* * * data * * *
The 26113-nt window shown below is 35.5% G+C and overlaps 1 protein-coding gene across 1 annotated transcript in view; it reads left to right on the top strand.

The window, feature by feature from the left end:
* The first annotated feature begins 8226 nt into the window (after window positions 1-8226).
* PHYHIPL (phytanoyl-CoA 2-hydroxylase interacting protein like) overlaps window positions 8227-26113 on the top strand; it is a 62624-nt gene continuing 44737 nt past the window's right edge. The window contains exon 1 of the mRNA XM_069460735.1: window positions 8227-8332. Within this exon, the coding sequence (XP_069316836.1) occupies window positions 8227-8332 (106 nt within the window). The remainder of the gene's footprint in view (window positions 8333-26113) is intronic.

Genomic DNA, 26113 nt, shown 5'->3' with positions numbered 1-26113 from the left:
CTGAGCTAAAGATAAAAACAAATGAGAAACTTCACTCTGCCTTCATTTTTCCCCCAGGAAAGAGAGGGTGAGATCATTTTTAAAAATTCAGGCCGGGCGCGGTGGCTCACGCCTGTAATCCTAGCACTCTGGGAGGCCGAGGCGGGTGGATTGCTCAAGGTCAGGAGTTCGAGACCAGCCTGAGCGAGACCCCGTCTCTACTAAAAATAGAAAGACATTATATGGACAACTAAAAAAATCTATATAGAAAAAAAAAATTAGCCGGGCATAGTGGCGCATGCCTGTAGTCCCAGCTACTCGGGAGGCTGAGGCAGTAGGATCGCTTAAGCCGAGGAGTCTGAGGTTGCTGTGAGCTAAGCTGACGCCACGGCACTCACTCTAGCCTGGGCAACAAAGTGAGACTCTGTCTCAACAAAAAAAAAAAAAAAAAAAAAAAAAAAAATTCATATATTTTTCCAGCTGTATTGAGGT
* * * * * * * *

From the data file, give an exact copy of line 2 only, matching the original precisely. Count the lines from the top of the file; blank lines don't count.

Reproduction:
The window, feature by feature from the left end: